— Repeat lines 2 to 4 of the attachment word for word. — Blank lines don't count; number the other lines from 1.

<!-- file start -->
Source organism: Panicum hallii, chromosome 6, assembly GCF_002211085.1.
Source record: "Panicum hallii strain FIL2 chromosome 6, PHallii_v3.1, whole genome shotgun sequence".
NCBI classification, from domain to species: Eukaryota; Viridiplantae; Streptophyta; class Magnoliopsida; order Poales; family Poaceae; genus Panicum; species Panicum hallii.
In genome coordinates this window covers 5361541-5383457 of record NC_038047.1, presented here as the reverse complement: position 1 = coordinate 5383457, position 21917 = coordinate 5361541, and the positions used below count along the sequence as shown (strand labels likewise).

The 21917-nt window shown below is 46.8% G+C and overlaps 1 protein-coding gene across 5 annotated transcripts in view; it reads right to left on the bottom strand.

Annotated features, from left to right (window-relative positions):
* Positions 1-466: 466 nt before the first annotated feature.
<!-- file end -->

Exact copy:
Source record: "Panicum hallii strain FIL2 chromosome 6, PHallii_v3.1, whole genome shotgun sequence".
NCBI classification, from domain to species: Eukaryota; Viridiplantae; Streptophyta; class Magnoliopsida; order Poales; family Poaceae; genus Panicum; species Panicum hallii.
In genome coordinates this window covers 5361541-5383457 of record NC_038047.1, presented here as the reverse complement: position 1 = coordinate 5383457, position 21917 = coordinate 5361541, and the positions used below count along the sequence as shown (strand labels likewise).